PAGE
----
A report published by funeral provider Dignity has revealed that nine in 10 people are unaware that funeral directors are not regulated, while a further 80 percent were in favour of regulation in the sector.
The report ‘Time to talk about quality and standards’, which included interviews with industry experts and a mystery shop of 75 funeral directors, showed that people were shocked to discover there are no minimum standards enforcing how funeral directors should operate or care for the deceased.
The nine month project included a variety of research exercises including a survey of more than 2,000 people who had organised a funeral, finding:
- 92 percent did not know that funeral directors were not regulated
- 80 percent supported regulation to ensure minimum standards
- 73 percent said care of the deceased was “very important”
- 43 percent prioritised keeping costs low
Experts working in the industry described some of the standards they had come across; these included inadequate storage, lack of refrigeration and general disregard for the person that had died. Dignity described this as “concerning”.
One participating retired doctor said: “I’ve seen cadavers stacked inside a big fridge at times and two bodies in one space if it is busy in the smaller cramped places. It would be awful if customers knew their loved ones were being stored in this way.”
A professional embalmer added: “I do go to funeral directors that don’t [have a mortuary]. The worst was a shed. I’ve embalmed on my hands and knees before because there was no room on the tables. But you do what you have to do to for the families who’ve lost a loved one.”
Mourners expect funeral directors to adhere to industry standards or be regulated by the government. Many wrongly assume there are common standards for facilities (53 percent) and training (55 percent) across the sector to ensure their loved one who has passed away is properly cared for.
Another expert witness from the funeral sector who participated in the research described how he had seen some funeral directors unable to store the deceased properly, with no refrigeration at premises that were in very poor condition.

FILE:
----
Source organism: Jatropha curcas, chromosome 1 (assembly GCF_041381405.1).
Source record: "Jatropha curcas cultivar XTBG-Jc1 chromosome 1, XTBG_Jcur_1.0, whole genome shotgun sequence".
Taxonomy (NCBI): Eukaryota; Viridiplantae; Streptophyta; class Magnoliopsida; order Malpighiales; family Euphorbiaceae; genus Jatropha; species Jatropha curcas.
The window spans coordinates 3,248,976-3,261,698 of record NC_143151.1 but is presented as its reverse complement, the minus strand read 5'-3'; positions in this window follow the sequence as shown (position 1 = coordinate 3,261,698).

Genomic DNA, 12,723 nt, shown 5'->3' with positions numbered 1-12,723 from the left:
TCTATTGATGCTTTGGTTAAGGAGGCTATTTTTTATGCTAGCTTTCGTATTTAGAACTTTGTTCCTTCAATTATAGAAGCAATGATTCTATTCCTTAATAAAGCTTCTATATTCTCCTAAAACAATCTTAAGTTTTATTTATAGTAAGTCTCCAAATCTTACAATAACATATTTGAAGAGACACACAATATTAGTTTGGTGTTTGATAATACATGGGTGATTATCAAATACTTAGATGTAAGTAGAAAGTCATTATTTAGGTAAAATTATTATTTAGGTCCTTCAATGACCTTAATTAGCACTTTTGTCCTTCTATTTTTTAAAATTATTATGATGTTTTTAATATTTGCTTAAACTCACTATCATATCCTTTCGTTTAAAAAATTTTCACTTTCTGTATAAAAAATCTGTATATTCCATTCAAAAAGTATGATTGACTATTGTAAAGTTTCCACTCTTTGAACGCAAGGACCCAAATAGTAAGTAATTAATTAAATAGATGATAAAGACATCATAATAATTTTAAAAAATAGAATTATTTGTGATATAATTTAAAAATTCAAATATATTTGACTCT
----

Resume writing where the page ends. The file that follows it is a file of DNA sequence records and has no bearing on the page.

When the researchers conducted a mystery shop of funeral directors, not one of the premises visited allowed them to view the mortuary facilities.
Simon Cox, head of insight, Dignity said: “Our research has uncovered the gap between perception and reality of the standards across the UK’s funeral industry. While the majority assume there are demanding standards or tight controls in place, the worrying reality is very different.
“Without regulation or a system of independent inspections, it’s almost impossible for people to understand the difference in quality between funeral directors. This is particularly important given our research shows 79 percent of mourners only consider one funeral director, and do not shop around.”
Abi Pattenden, president of the NAFD added: “The NAFD welcomes anything which helps the funeral profession to provide the best possible care for bereaved families. This report by Dignity makes a useful contribution to the wider debate about how we make certain that all funeral directors can be properly assessed for their operational standards, not just those firms which currently abide by a Code of Practice and are regularly inspected, which all NAFD members are.
“As Dignity’s research has found, only four percent of bereaved families say they were not satisfied with the services of their funeral director – a consistent finding with YouGov’s (June 2018) survey of people with recent experience of organising a funeral. This is encouraging and a testament to the 22,000 people employed by the UK funeral profession who work hard to care for bereaved families and their loved ones. Nevertheless, even just one unhappy family is one too many and that is why the NAFD’s independent complaints and arbitration service provides an important safety net for those who do wish to make a complaint.”